First drive: Ford Focus Estate

  • Face-lifted Focus on test
  • Strong engines, sound interior
  • Costs from £14,150
As face-lifts go, the Ford Focus Estate has had a thorough going-over. In come restyled headlights, wheelarches and rear lights, as well a new front grille and tailgate to make it look more distinctive.

That's not all. The interior gets soft-touch plastics on the dashboard and upper front door trim, and fresh instruments. Even the seat fabric is new.

The aim is to make the Focus look more distinctive and upmarket. It's worked - and so answers two criticisms of the previous model.

If only Ford had tackled refinement at the same time. It's not an overly noisy car, but coarse surfaces throw up too much road noise, and the 2.0-litre diesel engine in our test car isn't as quiet as the best in class.

The low-speed ride is firm, too, although it gets better the faster you go.

Still, if you're prepared to hear and feel a few bumps, you'll certainly enjoy driving the Focus. Composure, grip, precision - the Estate has it all. The diesel engine provides strong performance, too.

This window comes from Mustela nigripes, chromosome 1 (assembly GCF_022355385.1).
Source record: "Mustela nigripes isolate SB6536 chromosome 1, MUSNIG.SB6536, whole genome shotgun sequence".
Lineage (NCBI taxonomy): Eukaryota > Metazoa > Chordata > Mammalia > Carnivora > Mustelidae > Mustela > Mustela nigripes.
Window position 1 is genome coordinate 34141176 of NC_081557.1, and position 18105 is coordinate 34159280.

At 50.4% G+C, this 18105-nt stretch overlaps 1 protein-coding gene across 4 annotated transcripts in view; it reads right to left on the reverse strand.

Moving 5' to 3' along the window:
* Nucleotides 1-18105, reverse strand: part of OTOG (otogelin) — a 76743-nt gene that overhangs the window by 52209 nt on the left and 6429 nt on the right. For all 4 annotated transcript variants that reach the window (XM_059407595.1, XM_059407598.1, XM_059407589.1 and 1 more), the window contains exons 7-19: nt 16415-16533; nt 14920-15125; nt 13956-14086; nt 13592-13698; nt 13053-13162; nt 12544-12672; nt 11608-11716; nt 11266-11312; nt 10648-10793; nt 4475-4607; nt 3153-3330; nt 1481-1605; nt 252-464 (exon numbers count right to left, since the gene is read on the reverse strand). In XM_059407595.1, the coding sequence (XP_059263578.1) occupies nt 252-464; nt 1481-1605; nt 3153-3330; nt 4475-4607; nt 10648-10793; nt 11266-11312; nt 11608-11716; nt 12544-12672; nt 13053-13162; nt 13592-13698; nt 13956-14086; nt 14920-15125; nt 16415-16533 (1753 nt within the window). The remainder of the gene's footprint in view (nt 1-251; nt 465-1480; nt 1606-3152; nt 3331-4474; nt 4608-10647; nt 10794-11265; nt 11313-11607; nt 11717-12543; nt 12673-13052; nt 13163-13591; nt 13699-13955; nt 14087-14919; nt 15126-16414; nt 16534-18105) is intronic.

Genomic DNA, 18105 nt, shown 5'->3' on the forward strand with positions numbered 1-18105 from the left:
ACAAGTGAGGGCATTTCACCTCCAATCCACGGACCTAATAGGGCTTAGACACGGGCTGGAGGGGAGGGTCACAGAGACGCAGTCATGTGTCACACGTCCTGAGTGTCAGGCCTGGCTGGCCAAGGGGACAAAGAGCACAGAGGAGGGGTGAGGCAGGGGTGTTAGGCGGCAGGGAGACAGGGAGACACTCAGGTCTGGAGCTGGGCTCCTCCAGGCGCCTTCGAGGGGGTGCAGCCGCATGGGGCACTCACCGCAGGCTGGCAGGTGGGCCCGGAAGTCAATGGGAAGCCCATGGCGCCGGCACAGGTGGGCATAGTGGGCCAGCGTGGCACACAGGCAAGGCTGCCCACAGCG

Your passengers will also enjoy the car. There's plenty of room in the rear seats, and a large, rectangular boot to take everyone's luggage.

Your kids will be kept quiet for ages trying to find all the storage spaces dotted around the cabin, and folding down the rear seats is easy.

It's not as van-like as a Kia Cee'd SW or Skoda Octavia Estate, but the Focus should be flatpack-friendly enough for most people.

Prices have risen by £250, although stability control is now standard, as is a capless fuel filler that stops you putting the wrong fuel in. There's also the option of a new semi-automatic gearbox.

• The new Focus Estate is on sale now from £14,150.
 
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